Metro East schools believe they are losing funding to wealthier -

Metro East schools believe they are losing funding to wealthier districts

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GRANITE CITY, Ill. ( - Illinois school district funding is a heavily criticized system where it is estimated that students in poor districts received 20 percent less state money than students in affluent districts.

In Granite City, a hiring freeze has been put into effect to try to keep their district afloat following the failure of a proposed tax hike to support education earlier in April.

"Basically in Illinois, we have a broken funding formula," said Granite City Superintendent Jim Greenwald.

As some of the poorest school districts in the state, Granite City and Cahokia districts believe they have fallen victim to the Illinois system which sends state aid based on high property values within districts.

"If you're in a poor district where property is not valued that highly, you're just not going to generate much money," said Art Ryan, superintendent in Cahokia. Without million dollar homes in Cahokia, the district does not receive as much state aid.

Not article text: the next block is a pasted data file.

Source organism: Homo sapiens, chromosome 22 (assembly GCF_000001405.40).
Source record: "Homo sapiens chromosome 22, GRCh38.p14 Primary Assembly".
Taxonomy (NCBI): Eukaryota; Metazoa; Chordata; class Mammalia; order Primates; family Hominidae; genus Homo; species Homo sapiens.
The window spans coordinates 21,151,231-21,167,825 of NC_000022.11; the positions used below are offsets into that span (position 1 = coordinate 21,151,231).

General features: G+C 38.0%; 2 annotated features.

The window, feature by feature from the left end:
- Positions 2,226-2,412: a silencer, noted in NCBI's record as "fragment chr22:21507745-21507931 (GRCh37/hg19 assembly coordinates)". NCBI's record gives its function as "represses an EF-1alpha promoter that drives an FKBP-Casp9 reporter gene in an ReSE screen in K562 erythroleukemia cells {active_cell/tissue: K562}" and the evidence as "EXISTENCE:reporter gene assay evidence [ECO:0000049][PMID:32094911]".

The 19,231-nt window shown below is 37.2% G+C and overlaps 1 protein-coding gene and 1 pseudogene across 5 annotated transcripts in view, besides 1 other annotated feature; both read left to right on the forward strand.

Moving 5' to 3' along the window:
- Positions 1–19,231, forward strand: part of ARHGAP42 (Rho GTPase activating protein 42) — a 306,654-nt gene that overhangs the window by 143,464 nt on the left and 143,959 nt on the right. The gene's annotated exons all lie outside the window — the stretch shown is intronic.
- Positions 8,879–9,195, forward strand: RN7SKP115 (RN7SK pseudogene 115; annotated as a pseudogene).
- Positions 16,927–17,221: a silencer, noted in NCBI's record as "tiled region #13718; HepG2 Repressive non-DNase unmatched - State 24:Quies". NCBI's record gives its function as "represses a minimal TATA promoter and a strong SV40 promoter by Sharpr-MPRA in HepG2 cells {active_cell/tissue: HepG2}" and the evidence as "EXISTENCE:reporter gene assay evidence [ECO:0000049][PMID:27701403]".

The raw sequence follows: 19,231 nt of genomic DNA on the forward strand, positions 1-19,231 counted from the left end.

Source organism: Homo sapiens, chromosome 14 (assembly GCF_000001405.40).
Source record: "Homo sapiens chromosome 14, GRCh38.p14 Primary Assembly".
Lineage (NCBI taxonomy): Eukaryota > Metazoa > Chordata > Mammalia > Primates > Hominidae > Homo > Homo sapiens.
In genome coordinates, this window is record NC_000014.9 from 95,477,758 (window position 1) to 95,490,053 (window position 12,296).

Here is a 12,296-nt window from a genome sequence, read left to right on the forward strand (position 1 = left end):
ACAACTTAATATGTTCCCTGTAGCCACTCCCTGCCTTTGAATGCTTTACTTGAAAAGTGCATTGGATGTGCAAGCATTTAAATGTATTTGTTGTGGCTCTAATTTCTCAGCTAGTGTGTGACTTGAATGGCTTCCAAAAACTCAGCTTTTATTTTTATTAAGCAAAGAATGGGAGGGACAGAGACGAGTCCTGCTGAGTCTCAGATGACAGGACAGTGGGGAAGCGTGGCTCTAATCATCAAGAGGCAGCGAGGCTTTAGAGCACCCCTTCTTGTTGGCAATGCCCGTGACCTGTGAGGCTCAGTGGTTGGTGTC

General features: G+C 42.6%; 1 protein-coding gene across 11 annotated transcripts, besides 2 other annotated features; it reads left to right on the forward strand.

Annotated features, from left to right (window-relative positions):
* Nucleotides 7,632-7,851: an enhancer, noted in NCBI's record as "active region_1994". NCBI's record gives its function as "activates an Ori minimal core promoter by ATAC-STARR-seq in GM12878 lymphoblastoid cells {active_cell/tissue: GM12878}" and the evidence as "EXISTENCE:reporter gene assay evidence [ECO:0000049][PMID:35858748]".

State Senator Andy Manar of Bunker Hill wants to balance out the funding, in a move that would see $200 million move downstate from Chicago and its suburbs.

"We divest from the poorest districts every year and the inability of the legislature to institute any reform has resulted in a system that is in free fall," said Manar.

Remaining state payments of $1.6 million could be cut due to lack of state funds, leaving Cahokia and Granite City in even more need of additional funding.
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